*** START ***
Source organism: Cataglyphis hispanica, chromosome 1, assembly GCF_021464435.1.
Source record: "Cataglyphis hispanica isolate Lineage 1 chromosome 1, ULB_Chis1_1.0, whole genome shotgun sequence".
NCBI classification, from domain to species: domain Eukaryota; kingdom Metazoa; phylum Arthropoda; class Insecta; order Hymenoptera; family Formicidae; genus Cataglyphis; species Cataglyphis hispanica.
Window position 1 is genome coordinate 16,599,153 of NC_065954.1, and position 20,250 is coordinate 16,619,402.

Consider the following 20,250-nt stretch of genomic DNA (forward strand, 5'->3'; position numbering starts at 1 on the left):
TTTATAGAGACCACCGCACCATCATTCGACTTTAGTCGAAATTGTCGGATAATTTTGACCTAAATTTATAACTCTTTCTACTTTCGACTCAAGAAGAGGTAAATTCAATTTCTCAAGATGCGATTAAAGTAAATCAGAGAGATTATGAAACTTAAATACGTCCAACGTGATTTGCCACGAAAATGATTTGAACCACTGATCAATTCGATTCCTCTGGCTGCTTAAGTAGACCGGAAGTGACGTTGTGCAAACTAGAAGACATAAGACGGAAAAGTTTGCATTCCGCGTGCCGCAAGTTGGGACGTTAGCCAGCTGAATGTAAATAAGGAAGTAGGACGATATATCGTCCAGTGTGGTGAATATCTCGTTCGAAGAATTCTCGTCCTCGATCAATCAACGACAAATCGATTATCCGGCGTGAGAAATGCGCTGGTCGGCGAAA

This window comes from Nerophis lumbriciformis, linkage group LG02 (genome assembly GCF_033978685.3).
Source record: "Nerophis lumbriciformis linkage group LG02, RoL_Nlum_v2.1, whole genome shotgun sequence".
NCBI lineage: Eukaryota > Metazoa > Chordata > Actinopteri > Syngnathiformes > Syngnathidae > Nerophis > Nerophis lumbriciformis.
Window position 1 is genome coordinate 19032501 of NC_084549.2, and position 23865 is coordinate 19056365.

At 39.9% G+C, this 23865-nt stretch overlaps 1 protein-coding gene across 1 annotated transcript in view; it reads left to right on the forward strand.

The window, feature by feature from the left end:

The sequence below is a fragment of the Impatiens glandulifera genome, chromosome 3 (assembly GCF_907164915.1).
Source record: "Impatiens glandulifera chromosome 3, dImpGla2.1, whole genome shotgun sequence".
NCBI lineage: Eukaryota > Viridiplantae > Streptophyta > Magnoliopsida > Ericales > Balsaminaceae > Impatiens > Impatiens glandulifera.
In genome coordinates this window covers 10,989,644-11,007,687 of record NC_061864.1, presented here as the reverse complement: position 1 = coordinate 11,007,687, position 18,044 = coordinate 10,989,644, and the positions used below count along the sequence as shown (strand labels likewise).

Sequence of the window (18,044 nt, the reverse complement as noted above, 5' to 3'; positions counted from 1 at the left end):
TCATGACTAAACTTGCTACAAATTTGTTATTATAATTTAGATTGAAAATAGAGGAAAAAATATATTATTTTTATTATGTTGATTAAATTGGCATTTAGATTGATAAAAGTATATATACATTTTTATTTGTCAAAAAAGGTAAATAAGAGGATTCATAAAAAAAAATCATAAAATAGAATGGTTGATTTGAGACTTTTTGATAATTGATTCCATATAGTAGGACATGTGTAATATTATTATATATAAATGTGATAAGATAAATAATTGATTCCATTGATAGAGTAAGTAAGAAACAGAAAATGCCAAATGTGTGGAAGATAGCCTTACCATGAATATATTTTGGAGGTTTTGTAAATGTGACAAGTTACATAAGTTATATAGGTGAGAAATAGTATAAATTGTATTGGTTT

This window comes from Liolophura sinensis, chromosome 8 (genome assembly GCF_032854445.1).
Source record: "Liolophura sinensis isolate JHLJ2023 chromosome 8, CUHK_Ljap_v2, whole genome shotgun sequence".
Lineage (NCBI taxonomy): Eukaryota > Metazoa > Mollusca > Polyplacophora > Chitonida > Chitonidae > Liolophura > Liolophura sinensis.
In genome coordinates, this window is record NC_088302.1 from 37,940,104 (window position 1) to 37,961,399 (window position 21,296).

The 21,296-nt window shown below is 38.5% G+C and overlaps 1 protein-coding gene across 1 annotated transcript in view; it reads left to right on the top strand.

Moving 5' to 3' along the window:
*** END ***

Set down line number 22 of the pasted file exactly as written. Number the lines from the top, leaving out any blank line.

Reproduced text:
In genome coordinates, this window is record NC_088302.1 from 37,940,104 (window position 1) to 37,961,399 (window position 21,296).